Ocean Optics: Miniaturized Spectrometers – A tiny solution looking for big problems

Ocean Optics make spectrometry measurement easier and more accessible than ever. Given a myriad of possible applications, how can they find the right customers and the right problems to solve?


Miniature Spectrometers:

Spectrometers, in general, were instruments that measure the intensity of light at different wavelengths (or frequencies). It can potentially be used for color, light measurement, chemical identification and measurement etc. In 1989, a typical spectrometer is about the size of a car, and costs a similar amount or much more. During a project sponsored by NASA, the founders of  Ocean Optics Inc. (OOI) invented the world’s first miniaturized spectrometer, about the size of a modern mobile phone, and at a price similar to that, too, with just slightly inferior performance. This creation liberated spectrometry from exclusive, high-end laboratories, to much broader use in research and industry.

After completing the NASA project, the company faced the challenge to commercialize the technology. As the world knew little about spectrometry at that time,  just like the personal computers in their early days, no-one could think of any real use for it. As a result, simply putting up the product for sale will not draw any customer interest.


Developing the Business Model

A technology without known applications simply has not completed its value creation process. OOI began to bridge the gap by searching for potential uses, and educating the market about (affordable) spectrometry.

After many years of development, two business approaches were developed: academic and industrial. Academic approach target research institutions, where users were highly capable of developing their own spectrometry systems for their own purposes. To these users, an OOI spectrometer is like a piece of LEGO, offering flexibility, adaptability and low cost, compared to larger instruments. Such users use the products for a variety of purposes, and became usage experts on their own. One the other hand, industrial approach targets customers who would like a ready-to-use system, that is stable, customized, and replicable. Such customers typically use spectrometry as a qualification/examination step in their manufacturing process. To this kind of customers, OOI has to offer bespoke design service, incorporating its spectrometers into turn-key solutions for the customer.

Education_Spectroscopy-in-Group-480x323 image-reflectance-1

Operational Model

In order to serve these two types of customers, the sales team were split into two types, too. The academic sales team focus on choosing the right spectrometer and configuration for the customer, and ask customers to mention product names in their publications. This way it generates goodwill and exposure in the academic community. As OOI becomes the standard in laboratory-based, accessible spectroscopy, it is able to charge a price premium for each sale.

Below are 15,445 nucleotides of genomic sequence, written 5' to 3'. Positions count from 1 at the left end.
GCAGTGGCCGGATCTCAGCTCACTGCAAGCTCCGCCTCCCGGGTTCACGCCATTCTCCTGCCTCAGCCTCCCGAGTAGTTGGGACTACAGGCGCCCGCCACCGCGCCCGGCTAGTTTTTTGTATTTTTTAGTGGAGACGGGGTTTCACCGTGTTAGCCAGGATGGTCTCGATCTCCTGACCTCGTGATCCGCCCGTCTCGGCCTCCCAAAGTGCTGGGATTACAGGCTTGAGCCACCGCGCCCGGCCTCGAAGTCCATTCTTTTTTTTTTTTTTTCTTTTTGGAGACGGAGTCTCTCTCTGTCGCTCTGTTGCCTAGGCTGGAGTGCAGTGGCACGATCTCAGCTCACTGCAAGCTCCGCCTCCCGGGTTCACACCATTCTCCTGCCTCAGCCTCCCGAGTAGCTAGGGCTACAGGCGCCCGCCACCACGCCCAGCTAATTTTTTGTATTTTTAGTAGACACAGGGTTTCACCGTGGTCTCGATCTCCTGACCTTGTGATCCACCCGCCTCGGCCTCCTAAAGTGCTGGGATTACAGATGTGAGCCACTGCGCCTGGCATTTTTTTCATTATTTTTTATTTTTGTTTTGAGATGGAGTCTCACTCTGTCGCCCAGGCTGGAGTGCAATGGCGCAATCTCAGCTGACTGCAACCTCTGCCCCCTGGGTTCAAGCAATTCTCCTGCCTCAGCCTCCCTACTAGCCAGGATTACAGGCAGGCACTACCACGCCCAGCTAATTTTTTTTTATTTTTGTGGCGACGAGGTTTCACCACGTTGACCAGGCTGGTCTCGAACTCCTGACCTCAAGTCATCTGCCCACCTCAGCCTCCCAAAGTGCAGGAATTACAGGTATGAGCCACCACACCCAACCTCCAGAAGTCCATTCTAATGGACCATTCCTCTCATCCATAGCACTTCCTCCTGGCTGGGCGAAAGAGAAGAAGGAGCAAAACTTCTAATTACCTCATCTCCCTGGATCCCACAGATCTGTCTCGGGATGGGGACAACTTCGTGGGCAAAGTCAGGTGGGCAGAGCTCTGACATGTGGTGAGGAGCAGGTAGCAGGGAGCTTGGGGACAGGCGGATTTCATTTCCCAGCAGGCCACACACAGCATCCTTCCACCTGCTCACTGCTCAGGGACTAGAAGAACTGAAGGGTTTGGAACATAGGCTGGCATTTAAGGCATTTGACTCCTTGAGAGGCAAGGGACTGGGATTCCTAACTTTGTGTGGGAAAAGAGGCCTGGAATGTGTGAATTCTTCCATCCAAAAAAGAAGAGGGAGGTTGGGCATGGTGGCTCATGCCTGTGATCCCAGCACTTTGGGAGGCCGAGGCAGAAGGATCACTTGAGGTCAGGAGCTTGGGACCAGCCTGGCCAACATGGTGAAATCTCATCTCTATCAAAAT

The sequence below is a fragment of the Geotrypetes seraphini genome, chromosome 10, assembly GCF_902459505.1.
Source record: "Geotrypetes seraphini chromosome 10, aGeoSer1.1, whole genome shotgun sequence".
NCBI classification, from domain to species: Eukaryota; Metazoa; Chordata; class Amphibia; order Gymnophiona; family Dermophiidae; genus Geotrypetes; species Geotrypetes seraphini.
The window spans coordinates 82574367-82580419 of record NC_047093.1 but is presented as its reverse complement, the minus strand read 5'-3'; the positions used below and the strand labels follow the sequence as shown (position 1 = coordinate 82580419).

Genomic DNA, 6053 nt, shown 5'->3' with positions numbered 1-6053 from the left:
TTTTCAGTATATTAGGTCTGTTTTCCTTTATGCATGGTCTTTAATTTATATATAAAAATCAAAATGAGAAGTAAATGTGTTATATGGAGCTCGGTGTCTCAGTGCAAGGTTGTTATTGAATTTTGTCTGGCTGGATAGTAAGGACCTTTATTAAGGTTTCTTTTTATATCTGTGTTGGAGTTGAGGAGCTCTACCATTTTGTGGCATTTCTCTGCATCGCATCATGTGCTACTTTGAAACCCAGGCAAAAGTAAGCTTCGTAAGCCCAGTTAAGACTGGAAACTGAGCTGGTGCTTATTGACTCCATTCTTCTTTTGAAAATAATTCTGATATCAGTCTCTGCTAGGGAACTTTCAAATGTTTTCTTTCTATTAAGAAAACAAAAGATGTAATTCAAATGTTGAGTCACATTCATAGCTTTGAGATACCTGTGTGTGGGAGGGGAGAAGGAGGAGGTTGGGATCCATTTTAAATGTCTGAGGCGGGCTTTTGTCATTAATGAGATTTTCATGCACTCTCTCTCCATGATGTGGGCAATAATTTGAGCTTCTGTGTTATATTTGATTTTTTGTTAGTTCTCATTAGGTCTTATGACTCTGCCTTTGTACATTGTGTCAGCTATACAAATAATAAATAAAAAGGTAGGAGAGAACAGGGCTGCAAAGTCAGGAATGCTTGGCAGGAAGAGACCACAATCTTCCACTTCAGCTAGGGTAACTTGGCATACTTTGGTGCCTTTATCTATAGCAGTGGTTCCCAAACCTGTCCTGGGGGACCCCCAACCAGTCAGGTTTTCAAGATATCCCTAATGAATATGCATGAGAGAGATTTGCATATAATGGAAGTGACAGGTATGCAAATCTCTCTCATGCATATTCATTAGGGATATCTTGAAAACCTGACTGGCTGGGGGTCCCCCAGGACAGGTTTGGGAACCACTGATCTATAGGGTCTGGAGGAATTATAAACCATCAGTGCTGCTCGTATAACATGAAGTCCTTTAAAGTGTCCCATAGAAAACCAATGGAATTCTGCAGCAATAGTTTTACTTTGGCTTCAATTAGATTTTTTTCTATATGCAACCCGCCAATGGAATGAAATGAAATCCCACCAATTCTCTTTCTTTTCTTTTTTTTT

The industrial sales team works closely with a technical development team. This squad understand the customer’s needs in depth, and take on months-long projects to develop custom hardware and software, growing the spectrometer into a full solution. The customers are charged lower price for the spectrometers, as they often purchase in larger volumes, but higher margin is obtained on the development process, and whole-system sales.

Manufacturing is the backbone of the company, as these instruments had to be made with precision and quality. The business model and nature of spectrometry caused the products to have countless possible configurations. High volume, repeat orders seldom occur. Thus, products are generally produced on a per-order basis, with only a few common configurations available off-the-shelf.

Software package was another revenue stream. As the products and analytical tools are custom-made, the company sells individual copies of the OceanView software, on top of the products. The proceeds support a software R&D team to keep expanding the capabilities of the tools.

Sources: writer and company website: www.oceanoptics.com


Careem – Why is a local startup winning the competition with a global giant like Uber?


Farfetch: Global Fashion Online & In-Store

Student comments on Ocean Optics: Miniaturized Spectrometers – A tiny solution looking for big problems

  1. Interesting read.

    I’m curious to hear if you think the focus on two distinct customers with very different needs is actually distracting for the company. It seems their business and operation model are dual-pronged. I suspect the two customer groups’ product needs are very different (e.g., advanced systems for academics, vs. more simple, low-tech solutions for industrials), and thus requires a lot of additional effort to serve each – i.e., there is limited overlap in the capabilities needed (the salesforce, for one, is clearly duplicated). To what extent do you think such a dual approach generates value vs. distracts the company from pursuing a single customer set more aggressively?

  2. Hao, thanks for writing the article about Ocean Optics, Inc! You mentioned that the commercialization of this product was difficult, so I’m curious to know whether their segmentation of customers (academic vs industrial) was instituted early on or whether there were changes made to the sales organization through time. The product offering seems to be quite differentiated, so is there a significant difference in operations for these two customer segments? In addition to the sales force, what other operational considerations impact the business strategy or value proposition of the company?

Leave a comment